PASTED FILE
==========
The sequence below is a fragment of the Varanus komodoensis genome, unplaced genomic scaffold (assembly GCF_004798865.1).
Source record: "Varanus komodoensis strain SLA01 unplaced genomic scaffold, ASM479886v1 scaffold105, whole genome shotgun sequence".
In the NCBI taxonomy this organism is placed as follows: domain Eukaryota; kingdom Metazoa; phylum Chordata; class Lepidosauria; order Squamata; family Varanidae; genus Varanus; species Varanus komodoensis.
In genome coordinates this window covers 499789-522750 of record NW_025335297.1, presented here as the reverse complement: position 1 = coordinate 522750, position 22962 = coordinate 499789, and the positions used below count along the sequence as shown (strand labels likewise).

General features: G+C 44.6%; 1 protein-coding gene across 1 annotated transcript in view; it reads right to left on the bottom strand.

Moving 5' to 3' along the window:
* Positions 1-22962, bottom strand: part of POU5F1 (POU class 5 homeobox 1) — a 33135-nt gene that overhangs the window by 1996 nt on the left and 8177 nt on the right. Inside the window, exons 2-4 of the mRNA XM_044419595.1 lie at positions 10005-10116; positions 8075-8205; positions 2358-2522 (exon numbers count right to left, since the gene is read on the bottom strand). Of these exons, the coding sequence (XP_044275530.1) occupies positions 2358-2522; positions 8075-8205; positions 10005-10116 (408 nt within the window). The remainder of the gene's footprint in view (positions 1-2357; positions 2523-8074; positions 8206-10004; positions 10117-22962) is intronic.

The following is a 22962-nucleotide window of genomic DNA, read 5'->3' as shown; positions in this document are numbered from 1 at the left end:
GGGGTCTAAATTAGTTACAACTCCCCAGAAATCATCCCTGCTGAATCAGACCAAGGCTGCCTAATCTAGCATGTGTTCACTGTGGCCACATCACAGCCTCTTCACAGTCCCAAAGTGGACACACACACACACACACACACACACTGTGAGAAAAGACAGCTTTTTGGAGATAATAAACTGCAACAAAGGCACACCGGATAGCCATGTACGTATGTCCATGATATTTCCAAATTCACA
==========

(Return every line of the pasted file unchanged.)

The sequence below is a fragment of the Varanus komodoensis genome, unplaced genomic scaffold (assembly GCF_004798865.1).
Source record: "Varanus komodoensis strain SLA01 unplaced genomic scaffold, ASM479886v1 scaffold105, whole genome shotgun sequence".
In the NCBI taxonomy this organism is placed as follows: domain Eukaryota; kingdom Metazoa; phylum Chordata; class Lepidosauria; order Squamata; family Varanidae; genus Varanus; species Varanus komodoensis.
In genome coordinates this window covers 499789-522750 of record NW_025335297.1, presented here as the reverse complement: position 1 = coordinate 522750, position 22962 = coordinate 499789, and the positions used below count along the sequence as shown (strand labels likewise).

General features: G+C 44.6%; 1 protein-coding gene across 1 annotated transcript in view; it reads right to left on the bottom strand.

Moving 5' to 3' along the window:
* Positions 1-22962, bottom strand: part of POU5F1 (POU class 5 homeobox 1) — a 33135-nt gene that overhangs the window by 1996 nt on the left and 8177 nt on the right. Inside the window, exons 2-4 of the mRNA XM_044419595.1 lie at positions 10005-10116; positions 8075-8205; positions 2358-2522 (exon numbers count right to left, since the gene is read on the bottom strand). Of these exons, the coding sequence (XP_044275530.1) occupies positions 2358-2522; positions 8075-8205; positions 10005-10116 (408 nt within the window). The remainder of the gene's footprint in view (positions 1-2357; positions 2523-8074; positions 8206-10004; positions 10117-22962) is intronic.

The following is a 22962-nucleotide window of genomic DNA, read 5'->3' as shown; positions in this document are numbered from 1 at the left end:
GGGGTCTAAATTAGTTACAACTCCCCAGAAATCATCCCTGCTGAATCAGACCAAGGCTGCCTAATCTAGCATGTGTTCACTGTGGCCACATCACAGCCTCTTCACAGTCCCAAAGTGGACACACACACACACACACACACACACTGTGAGAAAAGACAGCTTTTTGGAGATAATAAACTGCAACAAAGGCACACCGGATAGCCATGTACGTATGTCCATGATATTTCCAAATTCACA